Dustin S. Klein

Sunday, 26 July 2009 20:00

Winning ways

No matter how lousy the economy is, a team staffed with star-level talent holds a distinct advantage over competitors that aren’t staffed by superstars.

While the economy and its woes predictably drew top billing from respondents of the 2009 ERC/Smart Business Workplace Practices Survey, driving sales and recruiting/retaining top talent ranked a close second and third.

This month’s cover package, which contains the results of our 10th annual survey, reveals that all three issues are interconnected. When you have top talent capable of increasing sales, they are able to roll up their sleeves and sweat a little more than usual to help your organization weather tough times.

But finding those people isn’t easy, as Jeffrey Friedman, chairman, president and CEO of Associated Estate Realty Corp. admits. Keeping them is even harder, especially when you want to hire candidates with the potential to be better than the people making the hiring decisions.

“Good managers really want people who can do their job, because the more people that we have who are that capable, the better the overall company is,” Friedman says.

This “hire smarter and better” philosophy is shared by many successful organizations but can encumber executives who feel threatened that they might be hiring their replacement long before they’re ready to voluntarily give up their job.

That is a shortsighted view.

Having a team of all-stars provides a bevy of benefits that manifest during good and bad times, acting as an insurance policy when people need to step up and take on larger roles. And beyond ample compensation for these employees, it’s imperative to invest in their career development.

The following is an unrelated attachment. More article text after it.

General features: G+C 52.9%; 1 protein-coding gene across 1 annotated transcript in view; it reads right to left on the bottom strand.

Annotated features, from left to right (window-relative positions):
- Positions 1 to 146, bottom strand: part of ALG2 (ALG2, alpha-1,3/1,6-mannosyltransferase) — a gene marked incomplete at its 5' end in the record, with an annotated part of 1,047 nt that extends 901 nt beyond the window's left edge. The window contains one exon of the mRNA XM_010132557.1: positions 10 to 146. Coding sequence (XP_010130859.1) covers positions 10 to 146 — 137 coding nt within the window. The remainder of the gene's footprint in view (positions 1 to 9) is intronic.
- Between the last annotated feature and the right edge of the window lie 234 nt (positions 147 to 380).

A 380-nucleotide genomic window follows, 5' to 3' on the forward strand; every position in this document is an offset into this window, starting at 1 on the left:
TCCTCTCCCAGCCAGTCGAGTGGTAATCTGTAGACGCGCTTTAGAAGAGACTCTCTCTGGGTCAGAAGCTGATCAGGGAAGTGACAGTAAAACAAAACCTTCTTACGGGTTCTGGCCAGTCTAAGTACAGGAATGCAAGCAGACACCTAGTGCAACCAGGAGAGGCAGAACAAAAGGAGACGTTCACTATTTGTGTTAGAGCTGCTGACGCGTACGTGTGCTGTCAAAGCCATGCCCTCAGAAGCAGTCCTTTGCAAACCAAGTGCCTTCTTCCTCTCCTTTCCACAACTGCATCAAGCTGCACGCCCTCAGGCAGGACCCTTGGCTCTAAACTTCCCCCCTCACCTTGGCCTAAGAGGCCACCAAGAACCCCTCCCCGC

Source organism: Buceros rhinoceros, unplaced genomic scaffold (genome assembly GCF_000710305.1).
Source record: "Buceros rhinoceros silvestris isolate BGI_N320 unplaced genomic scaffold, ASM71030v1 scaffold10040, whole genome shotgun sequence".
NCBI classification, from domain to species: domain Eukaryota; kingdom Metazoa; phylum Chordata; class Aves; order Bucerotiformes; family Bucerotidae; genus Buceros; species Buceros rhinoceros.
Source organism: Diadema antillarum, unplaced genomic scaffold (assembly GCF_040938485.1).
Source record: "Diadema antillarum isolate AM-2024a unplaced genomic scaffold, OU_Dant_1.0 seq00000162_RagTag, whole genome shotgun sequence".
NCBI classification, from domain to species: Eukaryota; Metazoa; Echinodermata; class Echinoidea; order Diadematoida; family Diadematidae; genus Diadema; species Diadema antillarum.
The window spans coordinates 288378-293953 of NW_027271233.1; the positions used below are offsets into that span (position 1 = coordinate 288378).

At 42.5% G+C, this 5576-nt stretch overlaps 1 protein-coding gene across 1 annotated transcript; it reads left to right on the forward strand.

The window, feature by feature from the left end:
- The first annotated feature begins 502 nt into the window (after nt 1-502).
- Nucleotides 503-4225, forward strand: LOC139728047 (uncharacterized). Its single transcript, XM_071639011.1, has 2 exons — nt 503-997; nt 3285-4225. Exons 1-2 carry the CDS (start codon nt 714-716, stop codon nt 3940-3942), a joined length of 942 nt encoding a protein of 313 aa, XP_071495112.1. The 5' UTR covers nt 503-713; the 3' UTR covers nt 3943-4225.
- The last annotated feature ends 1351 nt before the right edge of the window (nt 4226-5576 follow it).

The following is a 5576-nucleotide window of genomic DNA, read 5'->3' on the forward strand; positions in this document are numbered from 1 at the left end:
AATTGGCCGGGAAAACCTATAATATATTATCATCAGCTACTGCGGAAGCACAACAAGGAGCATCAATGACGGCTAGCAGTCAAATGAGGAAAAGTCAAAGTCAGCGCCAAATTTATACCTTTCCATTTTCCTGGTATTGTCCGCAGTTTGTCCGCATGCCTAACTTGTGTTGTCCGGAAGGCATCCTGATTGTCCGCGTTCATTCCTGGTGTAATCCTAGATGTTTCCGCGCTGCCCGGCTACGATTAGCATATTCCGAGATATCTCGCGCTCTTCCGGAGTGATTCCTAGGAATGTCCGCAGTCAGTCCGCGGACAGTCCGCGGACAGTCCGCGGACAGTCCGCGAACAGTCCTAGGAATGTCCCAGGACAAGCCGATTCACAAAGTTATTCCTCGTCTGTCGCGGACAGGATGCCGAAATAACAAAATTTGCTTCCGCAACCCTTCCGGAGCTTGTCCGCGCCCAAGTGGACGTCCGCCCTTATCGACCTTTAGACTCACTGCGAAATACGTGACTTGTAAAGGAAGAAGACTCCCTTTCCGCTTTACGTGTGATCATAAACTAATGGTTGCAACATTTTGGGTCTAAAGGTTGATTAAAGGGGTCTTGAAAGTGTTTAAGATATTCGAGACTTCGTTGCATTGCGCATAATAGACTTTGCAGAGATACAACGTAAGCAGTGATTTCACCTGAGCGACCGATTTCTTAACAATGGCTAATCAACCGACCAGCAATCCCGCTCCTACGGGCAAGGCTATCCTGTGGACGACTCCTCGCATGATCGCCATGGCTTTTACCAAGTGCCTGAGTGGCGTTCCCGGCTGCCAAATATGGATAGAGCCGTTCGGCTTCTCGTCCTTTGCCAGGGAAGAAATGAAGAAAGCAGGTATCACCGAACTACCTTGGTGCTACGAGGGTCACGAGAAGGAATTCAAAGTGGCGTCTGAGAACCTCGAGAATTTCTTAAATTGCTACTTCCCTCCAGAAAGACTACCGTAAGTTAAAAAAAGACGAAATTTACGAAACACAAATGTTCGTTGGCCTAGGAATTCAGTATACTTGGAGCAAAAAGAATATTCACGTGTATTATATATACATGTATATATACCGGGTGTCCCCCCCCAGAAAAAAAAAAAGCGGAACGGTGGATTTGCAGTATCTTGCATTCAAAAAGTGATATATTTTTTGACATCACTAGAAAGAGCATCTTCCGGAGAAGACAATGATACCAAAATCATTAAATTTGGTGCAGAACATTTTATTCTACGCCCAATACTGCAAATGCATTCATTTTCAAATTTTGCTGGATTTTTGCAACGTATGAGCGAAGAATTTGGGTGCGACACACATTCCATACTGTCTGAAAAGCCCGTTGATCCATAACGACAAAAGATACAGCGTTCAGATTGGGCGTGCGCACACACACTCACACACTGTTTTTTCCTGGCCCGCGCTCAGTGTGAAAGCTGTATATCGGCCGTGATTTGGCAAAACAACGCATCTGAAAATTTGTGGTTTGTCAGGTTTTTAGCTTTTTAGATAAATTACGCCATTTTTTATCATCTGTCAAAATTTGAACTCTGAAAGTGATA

AEC offers an extensive training academy for each of its employees. Similar tactics held true for Workplace Practices Survey respondents, who additionally employ a mixture of mentoring (38.5 percent) and Web-based training programs (53 percent) as part of their employee development initiatives.

Further, of the 145 organizations that participated in this year’s survey, manufacturers reported that they dedicate 9.4 percent of their HR budgets for tuition assistance and job-related training while nonmanufacturers dedicate 6.3 percent.

Taken as a whole, it doesn’t matter what your product or service is. Just like a baseball team with great hitting and lousy pitching, or vice versa, if you don’t have talent represented across the board, you’re not going to win a lot of games.

Contact executive editor Dustin S. Klein at dsklein@sbnonline.com.

Monday, 23 February 2009 19:00

Face in the crowd

Generally speaking, people fall into two camps — those who want to be visible and those who want to be invisible.

The latter group represents that segment of people who keep a low profile, aren’t very social at work and tend to eschew anything that draws attention to him or her. Those people are usually the minority.

Most people tend to identify with the other group, and while they’re not all looking for the bright spotlight to shine down upon them, they do want to be noticed.

Nowhere is this truer than in the workplace, where employees desperately want to be more than just a number on a ledger or a run-of-the-mill cog in the machine.

They want to be seen, heard and, most of all, valued for their contributions.